In conclusion this was a fantastic event that is unlikely to happen again anytime soon. Thanks to everyone at the GFT who worked so hard to bring it together and to the actors and crew who made time to sit and talk with us. I tried not to be too annoying when I went to get my poster signed at the end, but everyone seemed happy to chat, sign and have photos taken.

Some real Highland hospitality was in evidence that day.

Review by Jonathan Melville

Now, especially for that lady in the audience, get your hankies out:

Poster image courtesy Wikipedia.

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7 Responses to “Film Review: Local Hero Silver Anniversary Screening, 24 February, Glasgow Film Theatre”

  1. Mike Wallbridge 27 February, 2008 at 7:33 pm #

    Thanks for your review of the screening of Local Hero, my long time favourite film. I’m sad to hear that no special edition DVD will be released this year. I was looking forward to that possibility. Was any reason given for Forsyth’s decision? I would LOVE to have a transcript of the panel if you have the time and inclination.

    I would also like to see the video of the evening if it gets released, though a transcipt would be nearly as good. I’ve checked Glasgow Film Festival’s web-site but there is nothing so far. Perhaps you could post information or e-mail me if you find it.

    Thanks again for the great review.

    Cheers

    Mike

  2. Jon 27 February, 2008 at 11:41 pm #

    Hi Mike,

    Thanks for the kind words. No reason was given about why Mr Forsyth is reluctant to release a Special Edition, but perhaps there’s a clue in a recent interview he gave to The Times.

    Regarding Gregory’s Girl, the journalist stated: “Bill Forsyth, the writer and director of Gregory’s Girl, doesn’t own a copy, and doesn’t want to. “I’ve always said, as far as I’m concerned once you’ve made a movie, it’s the kid that’s left home,” he says plainly. “I used to say, if I saw one of my movies walking down the street, I wouldn’t cross the road to say hello.”

    Perhaps he feels he’s moved on now? It would be good to have a nice new edition with a few extras, though I think there is a new “vanilla” edition out this year.

    As for the transcript, things are a bit busy at the moment, but I’ll certainly consider it!

    Cheers,

    Jon

  3. Roy 6 March, 2008 at 9:44 pm #

    Hi Jon,

    I share your love of “Local Hero” and I am really envious of you being able to attending the screening. I had to work that Sunday, 300 yards from the GFT so I really appreciate your review and would appreciate reading a transcript.

    I have a “Making of Local Hero” book that contains many stills and anecdotes plus I remember STV screening a 30 minute “Making of” that I still have on V2000 format video cassette!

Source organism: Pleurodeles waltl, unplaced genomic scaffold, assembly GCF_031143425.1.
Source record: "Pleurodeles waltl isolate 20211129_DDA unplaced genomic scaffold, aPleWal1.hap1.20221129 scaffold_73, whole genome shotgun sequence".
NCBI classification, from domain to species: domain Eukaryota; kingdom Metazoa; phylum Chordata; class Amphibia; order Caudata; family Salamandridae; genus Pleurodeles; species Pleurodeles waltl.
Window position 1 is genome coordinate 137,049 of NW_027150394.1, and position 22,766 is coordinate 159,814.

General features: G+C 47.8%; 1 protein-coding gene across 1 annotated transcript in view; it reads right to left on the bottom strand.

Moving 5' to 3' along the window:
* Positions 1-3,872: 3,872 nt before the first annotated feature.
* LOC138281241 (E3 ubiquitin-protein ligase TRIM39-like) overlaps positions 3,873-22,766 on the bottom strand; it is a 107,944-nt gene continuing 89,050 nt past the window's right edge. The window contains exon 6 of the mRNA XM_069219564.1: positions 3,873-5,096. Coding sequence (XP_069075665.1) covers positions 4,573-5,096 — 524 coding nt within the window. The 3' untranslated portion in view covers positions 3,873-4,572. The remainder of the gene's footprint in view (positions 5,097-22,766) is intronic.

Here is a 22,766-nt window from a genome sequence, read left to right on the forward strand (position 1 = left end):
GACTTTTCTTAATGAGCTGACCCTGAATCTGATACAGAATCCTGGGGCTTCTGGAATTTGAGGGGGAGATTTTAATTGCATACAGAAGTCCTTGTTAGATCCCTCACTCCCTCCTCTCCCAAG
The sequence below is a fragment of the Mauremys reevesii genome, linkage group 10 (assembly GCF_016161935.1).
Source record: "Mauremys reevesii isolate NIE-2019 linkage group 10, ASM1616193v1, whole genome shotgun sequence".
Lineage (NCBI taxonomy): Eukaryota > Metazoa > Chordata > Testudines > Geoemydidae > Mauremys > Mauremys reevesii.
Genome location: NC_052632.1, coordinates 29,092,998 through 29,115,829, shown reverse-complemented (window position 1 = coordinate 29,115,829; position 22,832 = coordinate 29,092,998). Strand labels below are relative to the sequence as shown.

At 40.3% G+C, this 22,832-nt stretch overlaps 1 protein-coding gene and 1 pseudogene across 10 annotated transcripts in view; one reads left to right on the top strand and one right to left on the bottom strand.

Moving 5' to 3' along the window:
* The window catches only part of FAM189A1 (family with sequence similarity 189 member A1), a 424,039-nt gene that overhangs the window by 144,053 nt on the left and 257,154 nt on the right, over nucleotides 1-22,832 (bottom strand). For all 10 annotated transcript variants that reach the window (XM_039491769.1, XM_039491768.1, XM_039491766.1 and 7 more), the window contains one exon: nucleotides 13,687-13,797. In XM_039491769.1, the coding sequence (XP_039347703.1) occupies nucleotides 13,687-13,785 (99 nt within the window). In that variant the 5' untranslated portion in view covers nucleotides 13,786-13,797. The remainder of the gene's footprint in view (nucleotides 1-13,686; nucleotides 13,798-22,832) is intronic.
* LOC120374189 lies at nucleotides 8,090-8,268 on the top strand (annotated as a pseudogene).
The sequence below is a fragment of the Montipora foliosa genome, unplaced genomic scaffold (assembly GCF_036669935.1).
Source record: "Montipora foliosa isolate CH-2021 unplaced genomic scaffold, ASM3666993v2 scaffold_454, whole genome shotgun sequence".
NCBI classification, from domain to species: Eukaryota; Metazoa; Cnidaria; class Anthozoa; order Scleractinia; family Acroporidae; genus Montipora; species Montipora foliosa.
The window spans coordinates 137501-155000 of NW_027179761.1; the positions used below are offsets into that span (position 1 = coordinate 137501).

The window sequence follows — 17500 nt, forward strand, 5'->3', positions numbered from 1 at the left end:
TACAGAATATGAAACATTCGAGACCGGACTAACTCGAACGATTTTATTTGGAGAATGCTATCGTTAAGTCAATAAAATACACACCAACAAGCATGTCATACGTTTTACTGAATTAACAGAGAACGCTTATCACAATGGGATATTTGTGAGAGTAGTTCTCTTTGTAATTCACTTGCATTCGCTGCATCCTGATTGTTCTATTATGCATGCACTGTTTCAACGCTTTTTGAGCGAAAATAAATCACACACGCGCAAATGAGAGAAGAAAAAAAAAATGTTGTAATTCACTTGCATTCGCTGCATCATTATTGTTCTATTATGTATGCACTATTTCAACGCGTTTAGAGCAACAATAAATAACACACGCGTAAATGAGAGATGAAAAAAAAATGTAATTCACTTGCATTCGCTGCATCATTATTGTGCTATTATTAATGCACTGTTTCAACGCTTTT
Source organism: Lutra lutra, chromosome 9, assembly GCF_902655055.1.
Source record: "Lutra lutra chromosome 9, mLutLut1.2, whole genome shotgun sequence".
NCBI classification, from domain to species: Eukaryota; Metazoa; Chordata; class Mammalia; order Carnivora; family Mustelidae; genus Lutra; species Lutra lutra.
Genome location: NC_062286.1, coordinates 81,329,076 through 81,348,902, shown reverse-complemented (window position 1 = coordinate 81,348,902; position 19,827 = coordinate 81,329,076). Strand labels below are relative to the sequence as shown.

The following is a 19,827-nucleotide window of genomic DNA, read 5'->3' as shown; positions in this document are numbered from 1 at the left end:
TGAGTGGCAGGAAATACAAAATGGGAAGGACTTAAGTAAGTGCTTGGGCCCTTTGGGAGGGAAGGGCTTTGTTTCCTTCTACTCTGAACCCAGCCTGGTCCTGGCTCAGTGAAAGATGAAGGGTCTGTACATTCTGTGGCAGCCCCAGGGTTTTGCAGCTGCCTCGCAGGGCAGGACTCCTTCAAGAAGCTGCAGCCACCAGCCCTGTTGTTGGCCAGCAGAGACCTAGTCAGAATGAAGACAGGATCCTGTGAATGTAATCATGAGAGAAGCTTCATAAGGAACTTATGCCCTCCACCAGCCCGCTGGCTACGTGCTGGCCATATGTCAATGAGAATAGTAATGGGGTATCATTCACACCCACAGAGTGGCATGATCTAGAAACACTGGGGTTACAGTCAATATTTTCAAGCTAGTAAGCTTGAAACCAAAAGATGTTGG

Cheers
    Roy

    PS I think in your review you meant to type Jenny Seagrove rather than Jenny Agutter.

  4. Jon 6 March, 2008 at 10:03 pm #

    Hi Roy,

    Cheers for that and sorry you couldn’t make it along. I suppose the snippets I picked up from the interviewees are all in the book, though I think there are a few more on the tape that haven’t made it on here yet.

    There could be a wealth of information out there if a proper DVD was ever put together. Everyone was so keen to talk about it and the only thing stopping them was time being short in the auditorium.

    I will see what I can do with that transcript. I’m not trying to drag it out, but I have a few things to do over the next few weekends and I keep half-thinking the video will pop-up online and save me doing it!

    And thanks for the Seagrove comment, you’re absolutely right – I’ve changed it now. And I call myself a fan… :-)

    Jon

  5. Ian 30 March, 2008 at 6:48 pm #

    I live in Johannesburg South Africa
    Local Hero is such a fantastic movie
    Watching it is almost a pure escape for me
    If I could sculptor my life it would have been
    planted in a village like that with its lifestyle
    What a beautiful movie\
    Ian

  6. Joe Ciolino 6 June, 2008 at 4:19 am #

    I was fortunate enough to meet Peter Riegert about six or seven years ago. He’s a favorite actor of mine but all I wanted to talk about was “Local Hero,” of course, it being among my favorite films. He was happy to oblige and told some great stories about the filming and of Lancaster.

    There was no doubt in speaking with him that he held the film in high esteem.

    I look forward to a possible video of the 25 anniversary and wish everyone here “Sloange” (?)

    Joe Ciolino
    NYC

  7. Mike Wallbridge 8 June, 2008 at 4:48 pm #

    I see a new DVD of Local Hero has just been issued apparently digitally remastered and including an interview with Bill Forsyth. This looks like all we can expect though I do look forward to hopefully seeing a video of the 25th anniversary. I’m sad that Bill Forsyth would not join in the celebration of arguably his best film and produce a special DVD for this year that the thousands of Local Hero fans around the world would appreciate. But it is obviously not to be.